For those of you who are unaware, the City of Cleveland is busy striping roads to meet their goal of 70 new miles of bike lanes by the end of 2016. A few projects have caught our attention recently; West 25th Street, Lakeshore Boulevard, and Prospect Ave downtown.
We received word back from the City regarding West 25th, and unfortunately, the word is that they are unwilling to change the curb buffer design citing concerns over right turning movements. Andy Cross, City Traffic Engineer, feels that placing the bikes closer to the cars will improve driver's ability to see the bikes. We have seen the successful implementation of buffer zones between bikes and cars along streets with curb cuts and right turn movements in many other cities, so we immediately reached out to some other traffic engineers around the country to get their opinion.
Unsurprisingly, there is more than one way to stripe a lane, and more progressive engineers disagree with Andy's approach to West 25th and think the buffer should be between the bikes and the cars. We think it's wrong the City simply dismisses the National Association of City Transportation Officials guide to bike lanes despite it being fully endorsed by the Federal Highway Administration. It is frustrating considering better facilities exist elsewhere that manage to buffer the bikes despite the presence of curb cuts. Our fear is that Andy is setting a precedent with his preferred bike lane configuration, and Cleveland will fall further behind as buffered and protected bike lanes become the norm throughout the country. In fact, we saw a plan last night for Lakeshore Boulevard that buffers the curb citing the same fear of right turn conflicts. We want our traffic engineers to be working on the cutting edge of bike lane design rather than defaulting to old concepts rooted in a vehicular cycling mindset. We need buffered and protected bike lanes if we want to grow ridership; 40 years of vehicular cycling has failed to achieve that.
We also got word that Prospect Ave near downtown will be striped with bike lanes from East 22nd to Bolivar. However, terminating the lane at Bolivar is too soon and it should run all the way to Ontario. The Euclid bike lane ends at E. 22nd, so Prospect is an ideal street to continue a bike lane into downtown. Bike lanes all the way to Ontario are proposed in the Step Up Downtown Plan; a plan the City had a hand in creating. The City is proposing sharrows from Bolivar to Ontario citing on street parking as the reason they can't stripe a dedicated lane. Anyone familiar with Prospect already knows how congested it gets, and we think that encouraging people to drive their cars down Prospect looking for one of the relatively small numbers of on-street parking spots is probably a bad idea; especially considering the numerous surface lots and parking garages already within the vicinity. With the existing pedestrian assets of East 4th, the stadiums, and the impending construction of nuCLEus, this is a great opportunity to create a great urban space for people, not cars.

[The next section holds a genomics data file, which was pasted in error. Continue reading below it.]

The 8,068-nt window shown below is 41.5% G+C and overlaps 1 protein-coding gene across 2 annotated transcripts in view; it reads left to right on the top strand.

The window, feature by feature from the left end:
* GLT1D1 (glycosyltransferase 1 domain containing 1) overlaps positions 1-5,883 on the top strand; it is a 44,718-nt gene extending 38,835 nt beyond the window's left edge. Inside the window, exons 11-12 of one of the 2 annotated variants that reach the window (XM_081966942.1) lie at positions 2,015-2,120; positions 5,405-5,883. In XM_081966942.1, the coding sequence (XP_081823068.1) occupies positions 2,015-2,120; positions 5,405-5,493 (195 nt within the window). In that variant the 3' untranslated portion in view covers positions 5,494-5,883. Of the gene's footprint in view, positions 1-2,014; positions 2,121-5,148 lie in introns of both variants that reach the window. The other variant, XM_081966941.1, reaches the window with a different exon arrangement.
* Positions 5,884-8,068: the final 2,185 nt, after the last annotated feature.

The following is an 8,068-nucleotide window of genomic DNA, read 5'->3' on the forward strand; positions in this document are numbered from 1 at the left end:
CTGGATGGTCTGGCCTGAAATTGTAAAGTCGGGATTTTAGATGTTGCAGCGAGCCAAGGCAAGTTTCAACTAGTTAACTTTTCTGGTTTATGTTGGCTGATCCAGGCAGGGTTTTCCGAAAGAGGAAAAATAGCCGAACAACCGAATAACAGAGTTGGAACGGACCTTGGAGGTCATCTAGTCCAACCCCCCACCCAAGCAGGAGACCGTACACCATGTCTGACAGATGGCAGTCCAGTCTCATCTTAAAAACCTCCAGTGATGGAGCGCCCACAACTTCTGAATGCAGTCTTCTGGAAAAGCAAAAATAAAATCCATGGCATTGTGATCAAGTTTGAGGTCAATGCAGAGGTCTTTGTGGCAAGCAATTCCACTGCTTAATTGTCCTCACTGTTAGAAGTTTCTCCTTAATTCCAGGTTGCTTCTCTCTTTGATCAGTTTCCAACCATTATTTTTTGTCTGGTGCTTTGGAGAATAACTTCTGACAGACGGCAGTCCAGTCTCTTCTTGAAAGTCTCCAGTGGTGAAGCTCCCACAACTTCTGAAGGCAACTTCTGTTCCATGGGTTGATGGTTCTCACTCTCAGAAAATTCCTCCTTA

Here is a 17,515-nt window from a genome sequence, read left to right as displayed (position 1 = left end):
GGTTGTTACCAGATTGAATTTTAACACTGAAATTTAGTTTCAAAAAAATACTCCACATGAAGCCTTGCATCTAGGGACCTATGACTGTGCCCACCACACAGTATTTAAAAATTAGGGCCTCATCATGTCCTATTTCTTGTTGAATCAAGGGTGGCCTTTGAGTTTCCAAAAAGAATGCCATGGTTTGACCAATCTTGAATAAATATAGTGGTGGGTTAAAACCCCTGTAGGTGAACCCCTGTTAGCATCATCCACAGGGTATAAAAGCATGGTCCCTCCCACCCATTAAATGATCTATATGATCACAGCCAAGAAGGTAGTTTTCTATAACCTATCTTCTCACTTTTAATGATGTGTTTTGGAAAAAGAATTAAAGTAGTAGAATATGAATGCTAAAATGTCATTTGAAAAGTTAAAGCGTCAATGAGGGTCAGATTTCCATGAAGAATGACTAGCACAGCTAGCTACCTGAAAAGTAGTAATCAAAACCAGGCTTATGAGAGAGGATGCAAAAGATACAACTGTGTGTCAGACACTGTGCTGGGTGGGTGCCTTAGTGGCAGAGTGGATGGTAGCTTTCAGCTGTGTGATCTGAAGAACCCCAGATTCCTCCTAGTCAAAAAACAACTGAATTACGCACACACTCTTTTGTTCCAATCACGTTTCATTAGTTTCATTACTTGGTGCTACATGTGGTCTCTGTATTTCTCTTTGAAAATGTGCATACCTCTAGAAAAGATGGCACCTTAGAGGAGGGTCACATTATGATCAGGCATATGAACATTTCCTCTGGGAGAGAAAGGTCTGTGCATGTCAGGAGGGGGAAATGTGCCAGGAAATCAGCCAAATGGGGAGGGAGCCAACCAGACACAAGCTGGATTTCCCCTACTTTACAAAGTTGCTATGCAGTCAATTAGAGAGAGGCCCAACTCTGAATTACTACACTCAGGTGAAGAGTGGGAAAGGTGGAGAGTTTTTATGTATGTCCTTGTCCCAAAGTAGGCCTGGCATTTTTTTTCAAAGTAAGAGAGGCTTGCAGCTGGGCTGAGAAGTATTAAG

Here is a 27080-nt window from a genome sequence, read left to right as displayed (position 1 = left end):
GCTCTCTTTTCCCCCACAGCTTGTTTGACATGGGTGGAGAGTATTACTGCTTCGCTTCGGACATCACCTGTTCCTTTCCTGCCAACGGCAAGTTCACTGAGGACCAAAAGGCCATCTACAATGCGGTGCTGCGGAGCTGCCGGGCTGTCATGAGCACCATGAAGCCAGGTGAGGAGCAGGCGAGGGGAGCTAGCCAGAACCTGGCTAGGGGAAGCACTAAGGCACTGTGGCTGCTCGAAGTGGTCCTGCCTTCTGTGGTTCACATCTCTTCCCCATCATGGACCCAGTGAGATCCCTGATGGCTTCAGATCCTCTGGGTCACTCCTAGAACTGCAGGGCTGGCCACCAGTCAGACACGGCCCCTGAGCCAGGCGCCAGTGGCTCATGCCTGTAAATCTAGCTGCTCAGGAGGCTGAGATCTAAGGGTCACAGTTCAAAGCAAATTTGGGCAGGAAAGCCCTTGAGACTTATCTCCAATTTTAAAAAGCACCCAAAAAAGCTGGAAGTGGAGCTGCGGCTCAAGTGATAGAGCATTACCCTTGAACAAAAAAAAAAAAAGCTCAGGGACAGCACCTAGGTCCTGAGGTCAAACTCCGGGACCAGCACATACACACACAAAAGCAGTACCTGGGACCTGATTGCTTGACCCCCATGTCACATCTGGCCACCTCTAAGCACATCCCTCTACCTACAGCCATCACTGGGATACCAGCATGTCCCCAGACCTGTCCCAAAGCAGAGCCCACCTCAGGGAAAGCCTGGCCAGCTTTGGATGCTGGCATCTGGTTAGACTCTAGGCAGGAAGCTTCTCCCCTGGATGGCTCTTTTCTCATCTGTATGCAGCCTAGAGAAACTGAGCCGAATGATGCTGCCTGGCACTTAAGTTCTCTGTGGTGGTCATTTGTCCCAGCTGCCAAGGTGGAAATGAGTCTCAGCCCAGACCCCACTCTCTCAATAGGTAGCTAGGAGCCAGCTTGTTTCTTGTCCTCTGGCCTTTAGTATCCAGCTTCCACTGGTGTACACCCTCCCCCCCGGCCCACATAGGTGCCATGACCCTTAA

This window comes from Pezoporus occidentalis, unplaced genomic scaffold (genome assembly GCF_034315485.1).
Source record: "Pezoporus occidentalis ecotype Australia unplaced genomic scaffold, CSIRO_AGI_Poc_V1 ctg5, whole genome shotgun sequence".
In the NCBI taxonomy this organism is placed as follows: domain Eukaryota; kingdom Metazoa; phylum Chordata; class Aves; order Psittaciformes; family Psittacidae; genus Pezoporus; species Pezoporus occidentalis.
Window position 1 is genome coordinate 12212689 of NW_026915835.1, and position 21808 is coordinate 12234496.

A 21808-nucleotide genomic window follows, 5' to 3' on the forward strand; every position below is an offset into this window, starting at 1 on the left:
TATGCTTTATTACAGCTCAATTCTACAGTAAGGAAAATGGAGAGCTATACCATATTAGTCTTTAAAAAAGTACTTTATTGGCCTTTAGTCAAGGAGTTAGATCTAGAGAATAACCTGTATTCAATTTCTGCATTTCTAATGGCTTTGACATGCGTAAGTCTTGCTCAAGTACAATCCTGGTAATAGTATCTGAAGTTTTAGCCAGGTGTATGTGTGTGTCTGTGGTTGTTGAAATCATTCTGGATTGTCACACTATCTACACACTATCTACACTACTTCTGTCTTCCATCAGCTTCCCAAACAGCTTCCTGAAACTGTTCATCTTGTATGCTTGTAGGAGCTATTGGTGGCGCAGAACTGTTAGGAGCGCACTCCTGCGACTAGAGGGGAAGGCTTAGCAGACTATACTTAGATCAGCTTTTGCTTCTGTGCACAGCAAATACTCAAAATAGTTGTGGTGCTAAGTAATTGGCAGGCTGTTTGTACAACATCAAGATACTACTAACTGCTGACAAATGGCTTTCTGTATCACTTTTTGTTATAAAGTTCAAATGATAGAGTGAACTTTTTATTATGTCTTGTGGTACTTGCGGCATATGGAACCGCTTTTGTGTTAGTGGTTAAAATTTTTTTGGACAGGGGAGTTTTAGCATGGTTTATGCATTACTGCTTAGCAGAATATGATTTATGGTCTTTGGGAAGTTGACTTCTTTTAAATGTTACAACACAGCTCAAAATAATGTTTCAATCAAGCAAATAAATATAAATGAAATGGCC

Finally, at the request of the councilman, there was a public meeting regarding the proposed striping plan for Lakeshore Boulevard in Ward 8 that would include a 4 to 3 Road Diet. Rob Mavec from city traffic engineering presented the plan, while Rob Thompson gave a general overview of a 4 to 3 Road Diet and the benefits involved, along with some safety information on how to negotiate the bike lanes for both cars and bikes alike. Overall, the meeting was well attended by local residents and supporters of the updated design. Councilman Polensek is asking for two more meetings on the proposed design; we'll keep you apprised of when those happen.
Building safer streets for people on bikes is important, and this weekend we are once more reminded why. There are two memorial rides happening this weekend -
Saturday:Ride for Miles - an annual non-competitive ride to raise funds for bicycle and environmental education. It is named so for Dr. Miles Coburn who was killed in August 2008 in a bicycle crash.
Sunday: An annual ride in memory of cyclists killed on our streets, named for Sylvia Bingham who was struck and killed by a truck while biking to work in 2009. Details -
Where: West 11th Street & Fairfield in Tremont
When: Sunday, September 15th @ 11am
Route: Ride to Progressive Field where riders will distribute some bike safety materials before heading to the location of Sylvia's white bike on Prospect and East 21st. The ride will conclude at Perk Park on E.12th and Chester with a picnic courtesy of Alex Nosse, owner of Joy Machines Bike Shop in Ohio City.
These rides are a tragic reminder of the reality people face when using our streets. We hope you can join us.
The newest of Cleveland’s film festivals showcases films of adrenaline-driven action sports, engrossing character studies and environmental and cultural issues from around the globe. Bike Cleveland will be there serving beer and wine at the cash bar with the money raised going to fund our advocacy efforts. We hope to see you there for a fun evening!
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